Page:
The crowdfunded Librem 15 laptop, introduced last fall, was designed from the ground up with privacy in mind. Now, the security-minded manufacturer Purism plans to follow up with a smaller and more secure model, the Librem 13. This version, with a screen measuring 13 inches, will be equipped with physical kill switches that disable communications.
Purism is again turning to crowdfunding to pay for this new model, using the Crowd Supply service to aim for a goal of $250,000. Slated to begin shipping in September, the Librem 13 starts at $1,449 for the first 50 early-bird contributors, and goes up to $1,649 after the first 100 orders are placed. It comes with 4GB of RAM, a 500GB hard drive and integrated Intel HD 5500 graphics, with options to boost the RAM to 16GB and the drive to a 1TB SSD.
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The original Librem 15 featured top-row Function keys for disabling Wi-Fi, Bluetooth, the webcam and the microphone. But those software-based keys could be overridden secretly by spyware.
The new laptop model kicks things up a notch. With a flip of its physical kill switches, the circuits connecting to those features are manually disabled. If a user tries to access the webcam while its kill switch is activated, the Librem will act as if no such webcam existed.
Purism founder and CEO Todd Weaver explained to me that the Librem 15's initial backers overwhelmingly agreed that physical kill switches were the next must-have security feature. These are so important to customers that they will be a part of the Librem 15 REV2 model, which will ship alongside the 13-inch model in September. The original Librem 15 sold out after it raised $472,861 in crowdfunding, almost doubling the $250,000 goal.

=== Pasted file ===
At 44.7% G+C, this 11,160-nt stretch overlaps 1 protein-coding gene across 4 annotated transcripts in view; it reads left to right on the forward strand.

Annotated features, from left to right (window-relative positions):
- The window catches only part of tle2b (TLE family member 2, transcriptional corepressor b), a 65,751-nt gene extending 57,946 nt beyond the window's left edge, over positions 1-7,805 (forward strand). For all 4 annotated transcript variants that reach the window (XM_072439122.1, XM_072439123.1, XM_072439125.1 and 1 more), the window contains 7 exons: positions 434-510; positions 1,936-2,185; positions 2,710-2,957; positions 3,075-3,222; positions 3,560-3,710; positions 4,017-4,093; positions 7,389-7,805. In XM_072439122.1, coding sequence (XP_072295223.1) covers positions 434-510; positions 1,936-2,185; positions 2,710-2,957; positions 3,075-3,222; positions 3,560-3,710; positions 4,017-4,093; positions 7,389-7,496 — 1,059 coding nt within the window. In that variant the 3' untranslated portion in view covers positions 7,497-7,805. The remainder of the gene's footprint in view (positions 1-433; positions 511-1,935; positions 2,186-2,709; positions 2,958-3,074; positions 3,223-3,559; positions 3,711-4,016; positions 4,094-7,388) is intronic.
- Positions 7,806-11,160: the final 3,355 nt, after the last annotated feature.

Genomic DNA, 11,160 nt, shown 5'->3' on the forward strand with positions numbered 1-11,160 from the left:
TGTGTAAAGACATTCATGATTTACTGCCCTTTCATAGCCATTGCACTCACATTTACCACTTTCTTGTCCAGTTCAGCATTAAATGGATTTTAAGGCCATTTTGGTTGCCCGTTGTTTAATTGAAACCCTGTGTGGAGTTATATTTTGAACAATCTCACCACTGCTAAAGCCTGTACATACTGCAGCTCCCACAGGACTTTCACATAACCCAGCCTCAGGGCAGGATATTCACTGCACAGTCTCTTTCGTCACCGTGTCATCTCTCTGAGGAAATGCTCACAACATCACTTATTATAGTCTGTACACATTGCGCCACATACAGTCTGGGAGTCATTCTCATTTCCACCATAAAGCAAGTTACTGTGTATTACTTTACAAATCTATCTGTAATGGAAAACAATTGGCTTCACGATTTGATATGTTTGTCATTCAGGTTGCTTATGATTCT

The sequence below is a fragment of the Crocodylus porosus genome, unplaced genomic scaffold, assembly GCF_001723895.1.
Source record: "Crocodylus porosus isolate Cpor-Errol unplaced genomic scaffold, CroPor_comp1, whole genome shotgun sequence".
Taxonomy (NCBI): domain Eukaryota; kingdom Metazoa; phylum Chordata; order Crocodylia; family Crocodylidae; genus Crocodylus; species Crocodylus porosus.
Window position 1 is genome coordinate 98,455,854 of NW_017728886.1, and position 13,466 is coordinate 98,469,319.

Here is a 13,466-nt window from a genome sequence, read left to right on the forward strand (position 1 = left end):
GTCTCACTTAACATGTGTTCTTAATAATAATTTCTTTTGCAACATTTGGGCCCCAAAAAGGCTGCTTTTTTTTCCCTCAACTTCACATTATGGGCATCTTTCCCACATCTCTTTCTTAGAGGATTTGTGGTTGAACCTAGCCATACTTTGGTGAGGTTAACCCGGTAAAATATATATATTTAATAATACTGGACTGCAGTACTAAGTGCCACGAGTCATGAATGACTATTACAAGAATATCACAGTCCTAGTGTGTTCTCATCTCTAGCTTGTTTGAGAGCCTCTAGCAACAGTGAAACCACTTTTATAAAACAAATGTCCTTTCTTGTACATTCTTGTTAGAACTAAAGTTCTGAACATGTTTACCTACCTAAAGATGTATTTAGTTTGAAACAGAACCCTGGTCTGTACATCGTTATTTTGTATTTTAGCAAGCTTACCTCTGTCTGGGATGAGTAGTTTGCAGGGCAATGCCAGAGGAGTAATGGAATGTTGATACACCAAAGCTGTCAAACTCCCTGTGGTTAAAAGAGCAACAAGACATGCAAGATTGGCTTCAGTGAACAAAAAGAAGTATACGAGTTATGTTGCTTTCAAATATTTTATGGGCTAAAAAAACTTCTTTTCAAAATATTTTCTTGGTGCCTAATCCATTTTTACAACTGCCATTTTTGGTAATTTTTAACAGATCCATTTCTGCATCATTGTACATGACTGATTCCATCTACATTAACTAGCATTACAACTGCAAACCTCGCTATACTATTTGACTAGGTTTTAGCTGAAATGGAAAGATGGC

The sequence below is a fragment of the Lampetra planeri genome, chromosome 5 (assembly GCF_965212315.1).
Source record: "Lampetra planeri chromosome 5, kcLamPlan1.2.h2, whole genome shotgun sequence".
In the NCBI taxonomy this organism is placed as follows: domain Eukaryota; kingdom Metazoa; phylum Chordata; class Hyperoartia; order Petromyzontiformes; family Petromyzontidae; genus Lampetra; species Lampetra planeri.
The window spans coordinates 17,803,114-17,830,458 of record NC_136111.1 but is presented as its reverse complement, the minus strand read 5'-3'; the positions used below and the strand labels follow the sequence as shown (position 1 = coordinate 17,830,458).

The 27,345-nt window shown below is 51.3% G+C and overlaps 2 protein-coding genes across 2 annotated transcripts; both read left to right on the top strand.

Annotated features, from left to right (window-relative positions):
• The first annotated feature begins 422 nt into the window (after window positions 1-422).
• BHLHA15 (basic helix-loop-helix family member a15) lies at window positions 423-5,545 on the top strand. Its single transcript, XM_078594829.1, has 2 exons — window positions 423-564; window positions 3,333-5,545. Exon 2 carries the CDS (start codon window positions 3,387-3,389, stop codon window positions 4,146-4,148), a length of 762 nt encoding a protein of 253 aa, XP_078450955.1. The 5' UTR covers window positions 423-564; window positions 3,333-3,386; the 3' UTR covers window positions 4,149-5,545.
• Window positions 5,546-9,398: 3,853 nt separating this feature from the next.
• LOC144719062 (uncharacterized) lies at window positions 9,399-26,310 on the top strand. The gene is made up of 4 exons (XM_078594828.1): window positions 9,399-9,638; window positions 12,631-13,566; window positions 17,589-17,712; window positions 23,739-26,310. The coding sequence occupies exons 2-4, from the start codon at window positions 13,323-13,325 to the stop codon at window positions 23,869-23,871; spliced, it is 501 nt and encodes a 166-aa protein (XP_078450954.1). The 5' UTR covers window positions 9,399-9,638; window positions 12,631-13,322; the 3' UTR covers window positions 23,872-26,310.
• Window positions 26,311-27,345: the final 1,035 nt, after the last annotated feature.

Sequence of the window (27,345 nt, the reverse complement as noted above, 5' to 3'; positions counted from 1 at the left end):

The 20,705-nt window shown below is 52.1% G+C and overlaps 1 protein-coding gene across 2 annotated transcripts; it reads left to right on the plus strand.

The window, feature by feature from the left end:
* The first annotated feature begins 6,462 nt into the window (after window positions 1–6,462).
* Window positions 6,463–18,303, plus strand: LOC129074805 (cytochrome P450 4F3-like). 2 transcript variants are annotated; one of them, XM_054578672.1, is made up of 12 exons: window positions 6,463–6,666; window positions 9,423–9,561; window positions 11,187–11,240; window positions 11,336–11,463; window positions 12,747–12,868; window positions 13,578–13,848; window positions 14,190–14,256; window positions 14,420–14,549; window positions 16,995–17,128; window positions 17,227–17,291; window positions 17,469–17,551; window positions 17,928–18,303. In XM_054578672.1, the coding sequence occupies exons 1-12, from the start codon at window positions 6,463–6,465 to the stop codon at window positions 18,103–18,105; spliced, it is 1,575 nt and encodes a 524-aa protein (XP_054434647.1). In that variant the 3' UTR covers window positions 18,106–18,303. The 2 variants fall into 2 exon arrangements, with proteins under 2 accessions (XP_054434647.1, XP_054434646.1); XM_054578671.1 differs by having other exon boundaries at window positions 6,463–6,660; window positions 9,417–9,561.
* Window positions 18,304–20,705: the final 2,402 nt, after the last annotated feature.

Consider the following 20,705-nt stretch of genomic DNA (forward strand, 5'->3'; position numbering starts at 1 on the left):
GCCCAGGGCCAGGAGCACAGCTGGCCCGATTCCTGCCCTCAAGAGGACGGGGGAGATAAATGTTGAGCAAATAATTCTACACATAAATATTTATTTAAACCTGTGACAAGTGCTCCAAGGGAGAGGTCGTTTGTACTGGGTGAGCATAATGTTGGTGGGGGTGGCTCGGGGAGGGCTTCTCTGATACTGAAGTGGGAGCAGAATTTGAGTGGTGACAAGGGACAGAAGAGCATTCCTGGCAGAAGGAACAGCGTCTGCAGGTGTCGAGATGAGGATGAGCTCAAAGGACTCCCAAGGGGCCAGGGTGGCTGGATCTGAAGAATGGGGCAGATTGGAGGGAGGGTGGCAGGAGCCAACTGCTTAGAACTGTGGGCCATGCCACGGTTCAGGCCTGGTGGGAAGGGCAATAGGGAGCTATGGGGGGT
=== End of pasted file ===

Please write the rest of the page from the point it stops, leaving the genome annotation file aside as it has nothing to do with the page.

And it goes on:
Weaver also said Purism has just added Jacob Appelbaum — a privacy advocate, hacker and former representative of WikiLeaks — as an adviser to its board. It raises Purism's profile to have Appelbaum on the board after he tweeted, "I've been emailing with the #Purism folks. I'm really impressed with their vision, their commitment to Free Software (FL/OSS) and privacy."
Just like the Librem 15, the 13 is built around a motherboard that Purism had custom-made, with all of its other parts selected with high-end encryption in mind. The Librem notebooks run PureOS, a Debian-based flavor of Linux. Weaver told me that PureOS, unlike many Linux distributions, is free of proprietary drivers or software of unknown origin.
The Librem notebooks also feature PureBrowser (a security-oriented fork of the Firefox Web browser), as well as the Tor anonymizing browser. There's also LibreOffice, a well-known alternative to Microsoft Office. Rounding out the included software is Evolution, an email and calendar client that allows for PGP key-based security.